Tuesday, May 22 2012

TT Cycles’ Scallop Fest

By Buck Manning Photos by Dennis “Why do you spill all my secrets?” Harrold

 

TT Cycles’ Scallop Fest

 

Whenever I went out to a restaurant, I always ordered scallops. Grilled, seared, wrapped in bacon, wrapped in prosciutto, gratin, Provencal, and even in a casserole of sorts.
I loved scallops. Unfortunately for me, some stupid inner body clock fired off and I developed a shellfish allergy when I was 38. Now, they’re as deadly to me as a little nip from an African Saw-Scaled Viper.
Strange how something you love can turn on you so badly, but that could be said about a lot of things. Luckily, I still get to enjoy scallops on motorcycles, but just like at a restaurant,
I can only really enjoy them when they’re done well. Sometimes, just like food, I find them all the tastier when the simpler the better and executed to perfection.

Now I’ve never eaten candy magenta scallops and never will even if someone figures out a recipe for them, but I have seen them in the combined work of TT Cycles’ painter extraordinaire
and man-about-town, Dennis Harrold, with a lovely garnish of pin striping by pinstriped extraordinaire, Greg Ross, on this lovely TT Cycles-built 1967 Triumph TR6 bobber,
They look marvelously tasty laid over a black base coat on the clean-as-a-whistle (whatever the hell that old saying means) Triumph tank. “My favorite aspects of the bike are the color of the scallops and the rear fender.
 I love the contrast on the paint colors and how the silver outline on the scallops ties into the whole polished aluminum thing,” said TT’s other principal and the laid-back half of the TT duo, the dashingly-shy Steve Blaufeder.
“Dennis laid on a killer paint job, black base with candy magenta scallops. Our pinstriped, Greg Ross, outlined the scallops in a nice subtle silver.”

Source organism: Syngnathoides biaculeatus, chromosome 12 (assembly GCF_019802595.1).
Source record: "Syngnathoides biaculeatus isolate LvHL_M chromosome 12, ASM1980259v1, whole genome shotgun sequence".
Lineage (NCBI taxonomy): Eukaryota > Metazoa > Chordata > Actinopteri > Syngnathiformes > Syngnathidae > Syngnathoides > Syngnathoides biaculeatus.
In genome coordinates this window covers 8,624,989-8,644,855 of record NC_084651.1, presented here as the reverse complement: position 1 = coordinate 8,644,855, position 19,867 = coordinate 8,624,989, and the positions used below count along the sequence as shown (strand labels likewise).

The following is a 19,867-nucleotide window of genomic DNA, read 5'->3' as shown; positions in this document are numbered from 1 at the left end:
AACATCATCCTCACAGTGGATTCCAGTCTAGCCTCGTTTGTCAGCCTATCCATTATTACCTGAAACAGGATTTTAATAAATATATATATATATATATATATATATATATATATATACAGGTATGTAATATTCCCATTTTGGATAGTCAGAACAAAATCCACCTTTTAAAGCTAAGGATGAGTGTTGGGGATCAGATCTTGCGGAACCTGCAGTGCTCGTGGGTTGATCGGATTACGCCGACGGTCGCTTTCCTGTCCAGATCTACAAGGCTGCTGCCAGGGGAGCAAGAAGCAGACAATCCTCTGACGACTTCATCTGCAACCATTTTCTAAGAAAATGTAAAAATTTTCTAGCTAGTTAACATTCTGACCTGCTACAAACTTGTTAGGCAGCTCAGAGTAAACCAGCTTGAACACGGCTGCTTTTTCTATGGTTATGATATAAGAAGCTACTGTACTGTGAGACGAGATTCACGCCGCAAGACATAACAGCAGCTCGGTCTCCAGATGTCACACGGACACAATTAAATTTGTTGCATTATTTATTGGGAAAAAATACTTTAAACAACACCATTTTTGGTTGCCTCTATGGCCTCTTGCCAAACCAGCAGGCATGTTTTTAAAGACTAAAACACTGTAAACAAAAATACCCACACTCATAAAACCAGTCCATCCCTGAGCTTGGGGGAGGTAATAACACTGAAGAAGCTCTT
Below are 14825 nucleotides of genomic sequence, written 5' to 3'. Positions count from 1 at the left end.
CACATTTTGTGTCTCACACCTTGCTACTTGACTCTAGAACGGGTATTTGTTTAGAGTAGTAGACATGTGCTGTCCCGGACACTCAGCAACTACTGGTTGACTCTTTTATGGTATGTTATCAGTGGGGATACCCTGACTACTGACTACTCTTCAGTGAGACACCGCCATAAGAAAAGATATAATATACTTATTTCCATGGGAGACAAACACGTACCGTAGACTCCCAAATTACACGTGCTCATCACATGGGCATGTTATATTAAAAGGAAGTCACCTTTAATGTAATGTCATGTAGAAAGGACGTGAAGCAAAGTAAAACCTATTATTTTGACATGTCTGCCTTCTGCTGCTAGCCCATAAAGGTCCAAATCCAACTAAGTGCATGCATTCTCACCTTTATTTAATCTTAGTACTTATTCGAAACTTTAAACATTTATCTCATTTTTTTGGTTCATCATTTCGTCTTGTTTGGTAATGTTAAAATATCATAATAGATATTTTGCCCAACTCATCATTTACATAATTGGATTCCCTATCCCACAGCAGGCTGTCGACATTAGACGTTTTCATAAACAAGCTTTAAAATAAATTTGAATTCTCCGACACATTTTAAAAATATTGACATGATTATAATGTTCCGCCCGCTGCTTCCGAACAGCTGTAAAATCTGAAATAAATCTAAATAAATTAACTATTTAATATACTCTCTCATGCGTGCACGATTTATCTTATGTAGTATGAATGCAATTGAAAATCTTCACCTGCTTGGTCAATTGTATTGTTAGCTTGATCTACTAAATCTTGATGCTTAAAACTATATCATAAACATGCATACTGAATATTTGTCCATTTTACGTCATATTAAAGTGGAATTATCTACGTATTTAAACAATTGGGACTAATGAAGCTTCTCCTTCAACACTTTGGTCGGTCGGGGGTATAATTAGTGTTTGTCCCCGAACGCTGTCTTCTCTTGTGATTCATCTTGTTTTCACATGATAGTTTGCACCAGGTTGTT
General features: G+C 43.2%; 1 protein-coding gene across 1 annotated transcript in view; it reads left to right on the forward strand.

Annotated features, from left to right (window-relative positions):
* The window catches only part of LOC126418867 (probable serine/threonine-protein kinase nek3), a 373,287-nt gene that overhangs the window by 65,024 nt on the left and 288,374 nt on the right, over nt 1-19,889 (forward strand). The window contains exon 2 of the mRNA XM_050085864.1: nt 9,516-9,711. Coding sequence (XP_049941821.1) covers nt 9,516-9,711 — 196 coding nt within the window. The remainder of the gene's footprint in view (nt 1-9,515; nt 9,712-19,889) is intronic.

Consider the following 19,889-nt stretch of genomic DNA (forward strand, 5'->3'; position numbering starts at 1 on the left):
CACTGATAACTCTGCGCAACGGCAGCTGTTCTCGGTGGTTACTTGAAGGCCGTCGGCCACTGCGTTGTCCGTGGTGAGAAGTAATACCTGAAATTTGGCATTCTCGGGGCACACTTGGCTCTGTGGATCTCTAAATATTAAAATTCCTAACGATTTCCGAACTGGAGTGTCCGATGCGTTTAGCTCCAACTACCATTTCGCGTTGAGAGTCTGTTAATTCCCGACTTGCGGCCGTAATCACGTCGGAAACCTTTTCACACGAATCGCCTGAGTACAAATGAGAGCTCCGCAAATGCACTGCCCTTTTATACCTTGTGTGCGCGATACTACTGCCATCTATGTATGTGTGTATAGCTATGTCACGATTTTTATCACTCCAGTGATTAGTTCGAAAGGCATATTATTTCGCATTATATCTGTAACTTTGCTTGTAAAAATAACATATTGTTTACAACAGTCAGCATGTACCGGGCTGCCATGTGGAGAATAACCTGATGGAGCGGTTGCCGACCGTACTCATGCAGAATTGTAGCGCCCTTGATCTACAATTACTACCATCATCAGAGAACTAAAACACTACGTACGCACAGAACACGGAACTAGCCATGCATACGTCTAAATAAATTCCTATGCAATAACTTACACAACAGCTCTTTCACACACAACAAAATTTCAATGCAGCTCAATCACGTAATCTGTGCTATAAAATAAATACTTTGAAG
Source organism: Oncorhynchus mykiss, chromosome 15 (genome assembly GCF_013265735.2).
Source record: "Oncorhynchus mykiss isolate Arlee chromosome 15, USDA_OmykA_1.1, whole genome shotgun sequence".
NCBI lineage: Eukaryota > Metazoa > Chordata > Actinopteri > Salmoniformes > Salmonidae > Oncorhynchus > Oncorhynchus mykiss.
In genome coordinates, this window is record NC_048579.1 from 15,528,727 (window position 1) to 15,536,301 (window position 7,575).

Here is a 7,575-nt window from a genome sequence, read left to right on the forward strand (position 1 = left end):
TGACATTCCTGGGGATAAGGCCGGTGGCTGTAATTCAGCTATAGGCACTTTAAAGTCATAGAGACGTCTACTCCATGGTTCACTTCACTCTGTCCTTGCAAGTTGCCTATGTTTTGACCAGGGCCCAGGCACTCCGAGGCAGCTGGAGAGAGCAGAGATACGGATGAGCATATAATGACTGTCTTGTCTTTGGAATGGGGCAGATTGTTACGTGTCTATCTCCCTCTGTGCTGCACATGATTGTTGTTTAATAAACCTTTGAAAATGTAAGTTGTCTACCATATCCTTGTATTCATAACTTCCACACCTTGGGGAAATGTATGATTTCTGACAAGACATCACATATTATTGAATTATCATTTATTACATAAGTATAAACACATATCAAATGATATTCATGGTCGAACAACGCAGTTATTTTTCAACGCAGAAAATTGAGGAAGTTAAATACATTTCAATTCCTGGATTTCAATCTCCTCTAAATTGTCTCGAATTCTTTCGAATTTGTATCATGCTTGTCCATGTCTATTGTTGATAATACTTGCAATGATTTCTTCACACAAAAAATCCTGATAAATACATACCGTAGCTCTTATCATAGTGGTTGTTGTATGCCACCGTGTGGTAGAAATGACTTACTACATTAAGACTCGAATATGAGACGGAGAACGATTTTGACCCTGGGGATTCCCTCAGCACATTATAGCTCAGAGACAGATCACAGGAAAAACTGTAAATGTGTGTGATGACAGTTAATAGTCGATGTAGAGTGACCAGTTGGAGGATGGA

I gotta agree with the quieter one of the two as it’s a striking scheme in its total classic simplicity and almost looked like it might have (or should have) made the original cross-Atlantic trip from Ol’ Blighty just as you see it.

Steve explained how this whole bike came about and where it ended up and here’s a spoiler, it’s living and riding nowhere near their Berkeley Heights,
New Jersey, shop or even within the shores of America. “We were contacted by a nice gentleman, Renaldo, from Belgium. He had seen one of our bikes that sparked his interest.
He requested a bike done in a similar style to what he had seen. We never really like to duplicate things, so we ‘coaxed’ him into a few changes,” said Steve. “For instance, the original bike Renaldo saw had a 4"-over frame.
We opted to go with a 6"-over with a 2”-drop bolt-on hard tail after getting some personal details about his height, pants inseam, etc.”

After doing all their standard TT touches like rebuilding the single-carb motor to stock specs with all their quiet modern updates to make it a reliable runner,
Steve bolted on a set of internally-unencumbered TT-style pipes to let the Meriden vertical twin sing its song like a flat tracker running the Ascot TT races.
Belgium must have some rather lax noise laws I imagine or Renaldo is a very good and very fast rider when those very annoying European sirens start wailing. With only four-speeds in the Triumph tranny and a torque-laden twin,
maybe he can just concentrate on riding fast and not worrying about what gear he’s in.

Other little touches are the 21’ rim laced to a ‘69/’70-style brake drum with a 16” rim out back laced to the stock ’67 drum. An attractively plump, vintage-size rear tire sits under something I’m seeing more of lately,
a polished aluminum, ribbed-for-your-viewing pleasure fender that evokes images of old English bikes with their much-narrower, but similar fenders.
Along with the 2”-drop in the rear hard tail, the bike features a 2’-drop in the forks to keep things on an even and pretty keel.
Meanwhile, the sprung saddle helps Renaldo’s spine to live another day when the road gets a little waffle-y in Belgium.

Did you catch the script on the down tube right by the coil by chance? Well in case you’re wondering what the hell that’s all about, the Jimmy Stewart of Triumphs, steve explained,
“Renaldo was adamant that we put Made In New Jersey on the frame, simulating the Made In England decal that adorns so many British bikes.
The bike was built here as far as Renaldo’s concerned, so Made In New Jersey it was. Here again, Greg Ross was the big hero and hand-painted that script.”

Summing up the build for a customer they never saw, Steve said, “We were able to give Renaldo the bike he wanted, while not copying a bike we had already built.
The bike went together smooth as silk with no issues. I put about 300 miles on this bike before it went out. I did not want to let this one go! It is comfortable, fast, and a pleasure to ride.
There have been only a few bikes that I can honestly say, ‘I wish I could keep this.’ This was one!”

For more info on TT Cycles and their incredible and diversified portfolio of totally affordable Triumph customs for an average guy or gal or even a Belgian with good taste, visit www.ttcycles.net.